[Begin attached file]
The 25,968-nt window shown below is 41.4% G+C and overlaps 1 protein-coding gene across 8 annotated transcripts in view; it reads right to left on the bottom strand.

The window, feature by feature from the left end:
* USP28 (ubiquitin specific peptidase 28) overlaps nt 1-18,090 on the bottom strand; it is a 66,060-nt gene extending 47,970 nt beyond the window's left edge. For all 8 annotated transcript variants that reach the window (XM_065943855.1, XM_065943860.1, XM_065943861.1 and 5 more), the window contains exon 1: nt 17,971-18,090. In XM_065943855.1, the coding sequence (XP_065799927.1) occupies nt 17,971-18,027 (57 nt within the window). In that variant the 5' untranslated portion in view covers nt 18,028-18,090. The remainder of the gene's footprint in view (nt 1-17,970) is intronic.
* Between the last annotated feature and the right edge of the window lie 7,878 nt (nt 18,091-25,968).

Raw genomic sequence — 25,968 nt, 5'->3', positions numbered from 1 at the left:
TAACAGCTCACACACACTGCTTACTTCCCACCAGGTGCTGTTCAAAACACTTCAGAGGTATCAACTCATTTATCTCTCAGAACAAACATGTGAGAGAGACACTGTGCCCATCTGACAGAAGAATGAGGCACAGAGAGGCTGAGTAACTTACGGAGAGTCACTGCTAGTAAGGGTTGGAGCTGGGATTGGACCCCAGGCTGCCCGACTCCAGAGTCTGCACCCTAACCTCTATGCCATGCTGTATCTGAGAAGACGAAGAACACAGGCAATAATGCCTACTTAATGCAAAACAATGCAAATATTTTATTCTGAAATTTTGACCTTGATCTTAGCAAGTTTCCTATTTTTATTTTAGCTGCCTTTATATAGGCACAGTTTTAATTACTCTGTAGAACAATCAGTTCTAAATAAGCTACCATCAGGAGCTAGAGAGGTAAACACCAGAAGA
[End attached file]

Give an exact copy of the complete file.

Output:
The 25,968-nt window shown below is 41.4% G+C and overlaps 1 protein-coding gene across 8 annotated transcripts in view; it reads right to left on the bottom strand.

The window, feature by feature from the left end:
* USP28 (ubiquitin specific peptidase 28) overlaps nt 1-18,090 on the bottom strand; it is a 66,060-nt gene extending 47,970 nt beyond the window's left edge. For all 8 annotated transcript variants that reach the window (XM_065943855.1, XM_065943860.1, XM_065943861.1 and 5 more), the window contains exon 1: nt 17,971-18,090. In XM_065943855.1, the coding sequence (XP_065799927.1) occupies nt 17,971-18,027 (57 nt within the window). In that variant the 5' untranslated portion in view covers nt 18,028-18,090. The remainder of the gene's footprint in view (nt 1-17,970) is intronic.
* Between the last annotated feature and the right edge of the window lie 7,878 nt (nt 18,091-25,968).

Raw genomic sequence — 25,968 nt, 5'->3', positions numbered from 1 at the left:
TAACAGCTCACACACACTGCTTACTTCCCACCAGGTGCTGTTCAAAACACTTCAGAGGTATCAACTCATTTATCTCTCAGAACAAACATGTGAGAGAGACACTGTGCCCATCTGACAGAAGAATGAGGCACAGAGAGGCTGAGTAACTTACGGAGAGTCACTGCTAGTAAGGGTTGGAGCTGGGATTGGACCCCAGGCTGCCCGACTCCAGAGTCTGCACCCTAACCTCTATGCCATGCTGTATCTGAGAAGACGAAGAACACAGGCAATAATGCCTACTTAATGCAAAACAATGCAAATATTTTATTCTGAAATTTTGACCTTGATCTTAGCAAGTTTCCTATTTTTATTTTAGCTGCCTTTATATAGGCACAGTTTTAATTACTCTGTAGAACAATCAGTTCTAAATAAGCTACCATCAGGAGCTAGAGAGGTAAACACCAGAAGA